Hemis Monastery

Hemis Monastery, tucked in a hidden valley 40 km from Leh, is the most renowned and biggest monastery of Ladakh. Its popularity stems from the major annual festival held here every summer, in honour of Guru Padmasambhava's birth anniversary. Guru Padmasambhava is the 8th century Indian guru revered for spreading Buddhism throughout the Himalayas. Hemis has the largest silk embroidered brocade in Ladakh, which is unfurled, once in 12 years, in the year of the Monkey. Built in 1630 during the reign of King Sengey Namgyal, by Taktsang Repa, a student of the 5th Gyalwang Drukpa and the 1st Drukpa Yongdzin Rinpoche, Hemis flourished under the Namgyal dynasty, whose kings and people became the patrons of the Drukpa Order


Ladakh is one of the most beautiful and pristine places in the world. Ladakh’s history can be traced back to the Neolithic era and appears in early historic accounts via Herodutus and Ptolemy. The region hosts ancient trade routes connecting trade from as far west as Damascus to the far east reaches of Guangzhou and connecting the Nothern Caspian Sea to Sri Lanka and Vietnam. Its unique geographic location and its historic celebration of diversity of culture, makes it one of the earliest examples of an international hub. Initially part of the Kushan empire in the first century CE, Buddhism spread through the region via the ancient trade routes. To this day, Ladakh is guardian to ancient artwork with Buddhist subject depicted in a Roman-Greco style with Byzantine influences.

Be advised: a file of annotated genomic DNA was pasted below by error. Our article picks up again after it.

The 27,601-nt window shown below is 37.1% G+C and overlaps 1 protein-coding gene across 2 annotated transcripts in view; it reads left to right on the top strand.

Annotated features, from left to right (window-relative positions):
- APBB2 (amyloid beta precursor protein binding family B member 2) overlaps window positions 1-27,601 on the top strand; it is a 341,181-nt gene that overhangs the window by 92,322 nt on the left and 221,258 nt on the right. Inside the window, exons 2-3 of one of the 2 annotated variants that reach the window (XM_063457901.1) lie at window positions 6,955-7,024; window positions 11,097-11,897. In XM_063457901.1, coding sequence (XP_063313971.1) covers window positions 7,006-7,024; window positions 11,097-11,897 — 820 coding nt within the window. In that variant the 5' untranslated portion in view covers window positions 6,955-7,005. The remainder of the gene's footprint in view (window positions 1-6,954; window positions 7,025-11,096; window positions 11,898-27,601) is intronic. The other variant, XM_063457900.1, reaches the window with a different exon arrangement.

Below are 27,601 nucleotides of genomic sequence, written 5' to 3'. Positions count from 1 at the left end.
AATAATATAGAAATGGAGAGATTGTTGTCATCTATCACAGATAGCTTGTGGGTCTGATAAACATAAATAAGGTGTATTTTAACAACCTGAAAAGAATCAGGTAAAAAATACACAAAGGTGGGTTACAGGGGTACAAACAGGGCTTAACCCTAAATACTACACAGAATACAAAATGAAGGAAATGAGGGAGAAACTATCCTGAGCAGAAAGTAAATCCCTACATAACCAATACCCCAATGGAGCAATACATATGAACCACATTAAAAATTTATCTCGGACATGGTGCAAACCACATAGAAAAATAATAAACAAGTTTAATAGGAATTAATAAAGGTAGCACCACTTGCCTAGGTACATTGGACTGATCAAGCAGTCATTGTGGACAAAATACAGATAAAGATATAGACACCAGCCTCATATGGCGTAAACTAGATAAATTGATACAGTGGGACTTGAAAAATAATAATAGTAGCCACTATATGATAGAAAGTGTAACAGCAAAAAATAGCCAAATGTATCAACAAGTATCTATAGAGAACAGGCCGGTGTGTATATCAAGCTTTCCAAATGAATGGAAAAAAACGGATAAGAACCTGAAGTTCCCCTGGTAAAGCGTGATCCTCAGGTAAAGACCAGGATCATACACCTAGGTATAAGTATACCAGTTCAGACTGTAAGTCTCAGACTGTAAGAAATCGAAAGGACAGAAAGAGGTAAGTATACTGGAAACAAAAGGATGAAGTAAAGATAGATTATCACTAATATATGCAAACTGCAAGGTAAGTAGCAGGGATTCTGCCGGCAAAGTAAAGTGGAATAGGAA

In 842 AD, Ladakh was an independent dynastic where its culture and traditions flourished. This Ladakhi dynasty spearheaded the “Second Spreading of Buddhism drawing masters from northwest India and claiming its place in history as one of the most scared lands in Central Asia. In subsequent centuries, Ladakhi kings extended the territory to the realm of Purang and Mustang (present day Nepal). Since ancient times, Ladakh has hosted great masters, meditators, seekers and explorers. The monumental mountainous terrain coupled with its deep spiritual history makes it one of the most profound regions for reflection, retreat and spiritual quests.

The Drukpa Linage in Ladakh

The Drukpa Lineage and the Ladakhi region are greatly intertwined. Many historic and current Drukpa masters have made Ladakh their home and beneficiary of many miracles. Known in Buddhist history as the “Two Greats”, Gyalwa Lorepa (1188-1250 CE) and Gyalwa Gotsangpa planted their roots in Ladakh and left their footprints and handprints – signs of accomplishments to devout Buddhists. In the 17th century, the great yogi Taktsang Repa (1573-1651 CE) who was a disciple of the fifth Gyalwang Drukpa and the first Drukpa Yongdzin Rinpoche (the chief disciple of the fourth Gyalwang Drukpa) were instrumental in nurturing the growth of Buddhism in Ladakh. Many of their meditative caves are sprinkled through Ladakh and it is believed that merely visiting the region, blessings are bestowed upon the visitor.

Today, Drukpa monasteries and humanitarian projects permeate through Ladakhi society. The heritage of Ladakh is deeply seeped in Drukpa traditions and philosophy.